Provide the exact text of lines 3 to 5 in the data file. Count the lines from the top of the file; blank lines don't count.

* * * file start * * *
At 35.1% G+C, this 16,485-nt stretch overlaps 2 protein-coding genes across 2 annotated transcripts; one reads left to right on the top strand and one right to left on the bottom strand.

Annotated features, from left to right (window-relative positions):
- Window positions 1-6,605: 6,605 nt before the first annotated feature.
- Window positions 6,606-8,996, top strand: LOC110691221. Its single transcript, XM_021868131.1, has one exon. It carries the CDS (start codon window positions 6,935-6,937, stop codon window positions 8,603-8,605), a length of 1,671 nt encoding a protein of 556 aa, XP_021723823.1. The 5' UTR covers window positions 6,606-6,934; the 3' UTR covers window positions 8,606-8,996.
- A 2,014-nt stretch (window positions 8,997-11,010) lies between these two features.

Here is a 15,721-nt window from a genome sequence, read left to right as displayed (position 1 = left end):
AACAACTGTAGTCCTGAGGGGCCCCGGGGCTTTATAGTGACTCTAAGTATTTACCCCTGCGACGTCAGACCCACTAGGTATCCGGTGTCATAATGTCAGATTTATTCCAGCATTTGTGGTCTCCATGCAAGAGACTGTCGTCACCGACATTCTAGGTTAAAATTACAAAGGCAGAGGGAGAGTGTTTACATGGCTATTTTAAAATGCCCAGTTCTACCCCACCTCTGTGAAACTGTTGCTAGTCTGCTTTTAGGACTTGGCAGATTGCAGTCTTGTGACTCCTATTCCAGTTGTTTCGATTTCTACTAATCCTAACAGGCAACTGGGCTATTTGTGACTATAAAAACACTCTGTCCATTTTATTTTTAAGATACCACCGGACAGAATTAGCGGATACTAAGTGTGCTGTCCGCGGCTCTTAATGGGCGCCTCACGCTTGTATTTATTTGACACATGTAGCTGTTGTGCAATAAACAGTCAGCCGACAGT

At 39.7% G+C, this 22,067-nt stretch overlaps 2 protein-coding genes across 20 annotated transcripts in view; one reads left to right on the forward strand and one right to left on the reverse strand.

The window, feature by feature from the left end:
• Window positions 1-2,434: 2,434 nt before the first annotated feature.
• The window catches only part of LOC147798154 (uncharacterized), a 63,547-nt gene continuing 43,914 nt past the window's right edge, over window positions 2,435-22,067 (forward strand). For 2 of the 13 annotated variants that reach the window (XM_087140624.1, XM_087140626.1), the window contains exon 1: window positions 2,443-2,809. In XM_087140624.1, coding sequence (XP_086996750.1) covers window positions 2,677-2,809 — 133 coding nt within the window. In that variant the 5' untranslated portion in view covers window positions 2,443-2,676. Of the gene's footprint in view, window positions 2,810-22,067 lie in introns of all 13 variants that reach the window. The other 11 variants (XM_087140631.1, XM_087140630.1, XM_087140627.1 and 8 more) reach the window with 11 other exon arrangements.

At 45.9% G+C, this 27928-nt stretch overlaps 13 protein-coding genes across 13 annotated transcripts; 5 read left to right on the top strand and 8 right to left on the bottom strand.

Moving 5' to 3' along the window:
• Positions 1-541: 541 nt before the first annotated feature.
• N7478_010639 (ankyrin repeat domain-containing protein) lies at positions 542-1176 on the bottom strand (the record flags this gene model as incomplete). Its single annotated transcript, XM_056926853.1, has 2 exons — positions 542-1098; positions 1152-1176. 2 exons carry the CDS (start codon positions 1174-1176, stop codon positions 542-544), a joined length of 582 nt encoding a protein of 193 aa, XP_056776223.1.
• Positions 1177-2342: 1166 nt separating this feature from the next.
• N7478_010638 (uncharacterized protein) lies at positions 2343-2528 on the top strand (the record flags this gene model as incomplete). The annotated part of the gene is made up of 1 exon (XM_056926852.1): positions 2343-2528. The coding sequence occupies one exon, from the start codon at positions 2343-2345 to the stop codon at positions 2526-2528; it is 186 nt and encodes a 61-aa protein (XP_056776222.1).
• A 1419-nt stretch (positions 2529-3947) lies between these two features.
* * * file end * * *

- Window positions 1-6,605: 6,605 nt before the first annotated feature.
- Window positions 6,606-8,996, top strand: LOC110691221. Its single transcript, XM_021868131.1, has one exon. It carries the CDS (start codon window positions 6,935-6,937, stop codon window positions 8,603-8,605), a length of 1,671 nt encoding a protein of 556 aa, XP_021723823.1. The 5' UTR covers window positions 6,606-6,934; the 3' UTR covers window positions 8,606-8,996.
- A 2,014-nt stretch (window positions 8,997-11,010) lies between these two features.